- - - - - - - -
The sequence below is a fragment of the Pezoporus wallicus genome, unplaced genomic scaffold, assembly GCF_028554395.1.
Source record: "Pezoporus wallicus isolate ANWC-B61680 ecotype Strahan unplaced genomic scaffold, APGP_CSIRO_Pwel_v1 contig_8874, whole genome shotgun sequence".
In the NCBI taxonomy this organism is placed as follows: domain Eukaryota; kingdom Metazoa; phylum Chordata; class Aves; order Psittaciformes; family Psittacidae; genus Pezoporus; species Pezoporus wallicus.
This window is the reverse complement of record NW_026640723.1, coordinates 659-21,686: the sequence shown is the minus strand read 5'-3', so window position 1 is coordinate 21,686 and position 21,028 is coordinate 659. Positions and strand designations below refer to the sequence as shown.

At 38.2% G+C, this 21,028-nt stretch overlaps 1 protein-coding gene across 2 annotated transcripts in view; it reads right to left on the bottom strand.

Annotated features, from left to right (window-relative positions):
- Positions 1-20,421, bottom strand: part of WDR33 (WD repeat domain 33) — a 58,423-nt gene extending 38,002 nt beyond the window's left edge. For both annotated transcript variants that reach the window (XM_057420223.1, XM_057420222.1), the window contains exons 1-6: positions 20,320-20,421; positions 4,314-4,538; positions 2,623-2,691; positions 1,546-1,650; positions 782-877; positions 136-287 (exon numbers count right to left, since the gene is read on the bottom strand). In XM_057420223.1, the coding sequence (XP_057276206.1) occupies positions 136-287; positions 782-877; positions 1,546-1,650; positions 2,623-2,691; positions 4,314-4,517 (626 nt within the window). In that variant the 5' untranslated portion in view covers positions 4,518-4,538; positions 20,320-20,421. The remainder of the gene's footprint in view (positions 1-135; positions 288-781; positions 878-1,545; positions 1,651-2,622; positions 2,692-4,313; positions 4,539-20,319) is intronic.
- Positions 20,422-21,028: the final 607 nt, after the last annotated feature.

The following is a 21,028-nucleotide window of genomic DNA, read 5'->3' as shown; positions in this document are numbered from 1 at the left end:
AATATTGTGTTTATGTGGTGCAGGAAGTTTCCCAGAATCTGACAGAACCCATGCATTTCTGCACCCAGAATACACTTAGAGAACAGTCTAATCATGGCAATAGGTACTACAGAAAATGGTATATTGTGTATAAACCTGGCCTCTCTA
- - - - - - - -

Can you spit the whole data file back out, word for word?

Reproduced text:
The sequence below is a fragment of the Pezoporus wallicus genome, unplaced genomic scaffold, assembly GCF_028554395.1.
Source record: "Pezoporus wallicus isolate ANWC-B61680 ecotype Strahan unplaced genomic scaffold, APGP_CSIRO_Pwel_v1 contig_8874, whole genome shotgun sequence".
In the NCBI taxonomy this organism is placed as follows: domain Eukaryota; kingdom Metazoa; phylum Chordata; class Aves; order Psittaciformes; family Psittacidae; genus Pezoporus; species Pezoporus wallicus.
This window is the reverse complement of record NW_026640723.1, coordinates 659-21,686: the sequence shown is the minus strand read 5'-3', so window position 1 is coordinate 21,686 and position 21,028 is coordinate 659. Positions and strand designations below refer to the sequence as shown.

At 38.2% G+C, this 21,028-nt stretch overlaps 1 protein-coding gene across 2 annotated transcripts in view; it reads right to left on the bottom strand.

Annotated features, from left to right (window-relative positions):
- Positions 1-20,421, bottom strand: part of WDR33 (WD repeat domain 33) — a 58,423-nt gene extending 38,002 nt beyond the window's left edge. For both annotated transcript variants that reach the window (XM_057420223.1, XM_057420222.1), the window contains exons 1-6: positions 20,320-20,421; positions 4,314-4,538; positions 2,623-2,691; positions 1,546-1,650; positions 782-877; positions 136-287 (exon numbers count right to left, since the gene is read on the bottom strand). In XM_057420223.1, the coding sequence (XP_057276206.1) occupies positions 136-287; positions 782-877; positions 1,546-1,650; positions 2,623-2,691; positions 4,314-4,517 (626 nt within the window). In that variant the 5' untranslated portion in view covers positions 4,518-4,538; positions 20,320-20,421. The remainder of the gene's footprint in view (positions 1-135; positions 288-781; positions 878-1,545; positions 1,651-2,622; positions 2,692-4,313; positions 4,539-20,319) is intronic.
- Positions 20,422-21,028: the final 607 nt, after the last annotated feature.

The following is a 21,028-nucleotide window of genomic DNA, read 5'->3' as shown; positions in this document are numbered from 1 at the left end:
AATATTGTGTTTATGTGGTGCAGGAAGTTTCCCAGAATCTGACAGAACCCATGCATTTCTGCACCCAGAATACACTTAGAGAACAGTCTAATCATGGCAATAGGTACTACAGAAAATGGTATATTGTGTATAAACCTGGCCTCTCTA